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The Mother in the Age of Mechanical ReproductionPsychoanalysis, Photography, Deconstruction$
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Elissa Marder

Print publication date: 2012

Print ISBN-13: 9780823240555

Published to Fordham Scholarship Online: May 2012

DOI: 10.5422/fordham/9780823240555.001.0001

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The Mother Tongue in Phèdre and Frankenstein

The Mother Tongue in Phèdre and Frankenstein

(p.195) TEN The Mother Tongue in Phèdre and Frankenstein
The Mother in the Age of Mechanical Reproduction

Elissa Marder

Fordham University Press

This chapter examines how, in two very different literary texts, Jean Racine's Phèdre and Mary Shelley's Frankenstein, birth is depicted as monstrous, and the mother is associated with errancy and exile. Both texts are haunted by a conception of language that comes from the mother and which expresses itself as a foreign language that transmits an unspeakable desire. The reading of Phèdre focuses on Phèdre's maternal legacy as the monstrous source of speech itself. This mother tongue transmits the unspeakable and unresolved crimes of history, and transforms and translates them into the contaminating language of transgressive desire in which the drama of the play unfolds. Although Frankenstein can be read as an attempt to efface the figure of the mother altogether, that figure returns, strangely, through the multiple inscriptions of translation and foreign languages throughout the text. The chapter concludes by observing that, in Frankenstein, the very transmission of the narrative of the novel is impossible, as the monster only speaks French, and Walton only understands English. The novel's narrative ultimately emerges as a monstrous child, written in a foreign tongue, that takes nine months to tell.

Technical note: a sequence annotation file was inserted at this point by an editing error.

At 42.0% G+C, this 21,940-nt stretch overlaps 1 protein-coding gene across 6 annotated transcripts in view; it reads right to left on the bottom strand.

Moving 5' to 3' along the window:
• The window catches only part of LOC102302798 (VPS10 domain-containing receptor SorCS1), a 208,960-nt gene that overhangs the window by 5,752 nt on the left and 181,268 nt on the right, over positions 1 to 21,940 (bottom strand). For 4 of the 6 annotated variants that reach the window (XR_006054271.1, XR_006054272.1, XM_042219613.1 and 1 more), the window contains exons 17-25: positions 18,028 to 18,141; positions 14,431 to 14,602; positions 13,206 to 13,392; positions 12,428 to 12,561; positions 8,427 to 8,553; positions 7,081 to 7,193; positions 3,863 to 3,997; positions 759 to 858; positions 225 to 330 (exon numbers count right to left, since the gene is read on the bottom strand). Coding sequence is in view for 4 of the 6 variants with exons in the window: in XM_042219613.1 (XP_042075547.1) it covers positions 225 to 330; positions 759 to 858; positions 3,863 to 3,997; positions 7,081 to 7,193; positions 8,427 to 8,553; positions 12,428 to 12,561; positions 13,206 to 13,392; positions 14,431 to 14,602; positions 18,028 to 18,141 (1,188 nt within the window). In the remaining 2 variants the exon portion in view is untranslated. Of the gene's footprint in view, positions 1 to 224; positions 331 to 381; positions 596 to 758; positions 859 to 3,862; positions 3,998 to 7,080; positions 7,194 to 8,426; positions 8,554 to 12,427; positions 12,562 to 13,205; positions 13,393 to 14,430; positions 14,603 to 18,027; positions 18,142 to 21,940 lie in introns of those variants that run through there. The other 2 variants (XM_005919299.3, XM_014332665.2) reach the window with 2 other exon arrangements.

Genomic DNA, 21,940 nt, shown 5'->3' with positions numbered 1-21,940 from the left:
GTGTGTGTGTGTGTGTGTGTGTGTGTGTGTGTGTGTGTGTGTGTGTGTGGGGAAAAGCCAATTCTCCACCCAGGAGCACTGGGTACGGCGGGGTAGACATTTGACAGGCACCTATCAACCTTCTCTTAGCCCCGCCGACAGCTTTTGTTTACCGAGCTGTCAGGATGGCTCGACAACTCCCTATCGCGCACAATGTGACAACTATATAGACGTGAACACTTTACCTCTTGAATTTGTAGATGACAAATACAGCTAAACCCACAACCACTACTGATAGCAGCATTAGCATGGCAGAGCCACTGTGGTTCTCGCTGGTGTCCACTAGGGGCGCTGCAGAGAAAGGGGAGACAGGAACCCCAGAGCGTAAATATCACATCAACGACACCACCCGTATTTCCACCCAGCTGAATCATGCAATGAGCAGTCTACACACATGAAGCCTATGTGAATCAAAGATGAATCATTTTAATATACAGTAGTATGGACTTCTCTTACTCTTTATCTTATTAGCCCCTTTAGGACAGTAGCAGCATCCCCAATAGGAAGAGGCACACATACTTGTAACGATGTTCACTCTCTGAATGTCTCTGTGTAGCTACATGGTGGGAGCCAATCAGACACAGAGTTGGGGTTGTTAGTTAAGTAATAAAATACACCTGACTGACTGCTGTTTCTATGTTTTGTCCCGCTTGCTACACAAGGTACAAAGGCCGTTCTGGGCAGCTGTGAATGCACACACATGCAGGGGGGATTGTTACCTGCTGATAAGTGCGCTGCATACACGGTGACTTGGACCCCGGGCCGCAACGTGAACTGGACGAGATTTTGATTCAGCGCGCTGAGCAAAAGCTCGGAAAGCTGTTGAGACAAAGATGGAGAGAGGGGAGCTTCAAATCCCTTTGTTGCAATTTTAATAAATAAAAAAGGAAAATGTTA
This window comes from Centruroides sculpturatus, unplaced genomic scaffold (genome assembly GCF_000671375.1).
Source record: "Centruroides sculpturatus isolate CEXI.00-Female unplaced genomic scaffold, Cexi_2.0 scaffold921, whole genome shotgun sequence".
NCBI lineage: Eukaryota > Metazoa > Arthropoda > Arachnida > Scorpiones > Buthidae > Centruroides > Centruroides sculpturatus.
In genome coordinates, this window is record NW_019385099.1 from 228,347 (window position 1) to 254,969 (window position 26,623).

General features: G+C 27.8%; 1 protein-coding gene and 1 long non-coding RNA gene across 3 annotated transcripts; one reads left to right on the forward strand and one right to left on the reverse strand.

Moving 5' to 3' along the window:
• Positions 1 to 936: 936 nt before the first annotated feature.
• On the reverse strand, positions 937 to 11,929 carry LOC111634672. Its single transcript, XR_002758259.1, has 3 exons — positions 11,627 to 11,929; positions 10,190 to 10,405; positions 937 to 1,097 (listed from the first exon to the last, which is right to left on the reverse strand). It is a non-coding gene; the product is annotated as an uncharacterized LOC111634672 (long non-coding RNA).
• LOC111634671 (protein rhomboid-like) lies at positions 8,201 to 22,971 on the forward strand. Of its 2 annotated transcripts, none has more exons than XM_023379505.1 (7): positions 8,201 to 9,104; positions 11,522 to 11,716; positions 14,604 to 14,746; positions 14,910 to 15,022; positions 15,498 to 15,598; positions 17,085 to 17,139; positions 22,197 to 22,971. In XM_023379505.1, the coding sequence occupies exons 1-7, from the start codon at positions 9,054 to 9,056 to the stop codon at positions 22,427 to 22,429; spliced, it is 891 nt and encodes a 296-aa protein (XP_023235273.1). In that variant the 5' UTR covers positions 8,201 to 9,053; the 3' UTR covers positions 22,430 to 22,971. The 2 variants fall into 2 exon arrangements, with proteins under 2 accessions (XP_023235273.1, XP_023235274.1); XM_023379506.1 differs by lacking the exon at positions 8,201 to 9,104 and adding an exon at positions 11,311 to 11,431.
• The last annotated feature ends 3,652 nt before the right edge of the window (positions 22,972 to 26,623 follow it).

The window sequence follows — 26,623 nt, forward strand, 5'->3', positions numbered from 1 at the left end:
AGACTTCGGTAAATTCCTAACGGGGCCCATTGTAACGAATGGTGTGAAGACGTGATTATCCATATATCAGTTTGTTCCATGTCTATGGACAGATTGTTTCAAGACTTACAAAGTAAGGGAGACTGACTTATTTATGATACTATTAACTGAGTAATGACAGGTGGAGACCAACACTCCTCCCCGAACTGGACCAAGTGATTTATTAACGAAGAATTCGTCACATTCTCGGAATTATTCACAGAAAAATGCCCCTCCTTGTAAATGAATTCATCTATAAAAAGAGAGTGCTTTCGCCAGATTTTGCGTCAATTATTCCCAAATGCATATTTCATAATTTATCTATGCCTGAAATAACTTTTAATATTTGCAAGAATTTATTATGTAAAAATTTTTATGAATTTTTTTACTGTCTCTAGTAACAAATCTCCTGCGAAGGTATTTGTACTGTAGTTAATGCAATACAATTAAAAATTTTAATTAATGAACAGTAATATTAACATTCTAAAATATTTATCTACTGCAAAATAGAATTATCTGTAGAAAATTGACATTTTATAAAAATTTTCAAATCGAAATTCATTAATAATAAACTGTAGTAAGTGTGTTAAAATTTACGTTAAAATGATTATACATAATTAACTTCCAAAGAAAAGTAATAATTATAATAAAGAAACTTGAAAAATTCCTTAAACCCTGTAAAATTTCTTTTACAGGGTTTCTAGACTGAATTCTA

Keywords:   Phèdre, Frankenstein, translation, monster, mother, labyrinth, mother tongue, desire

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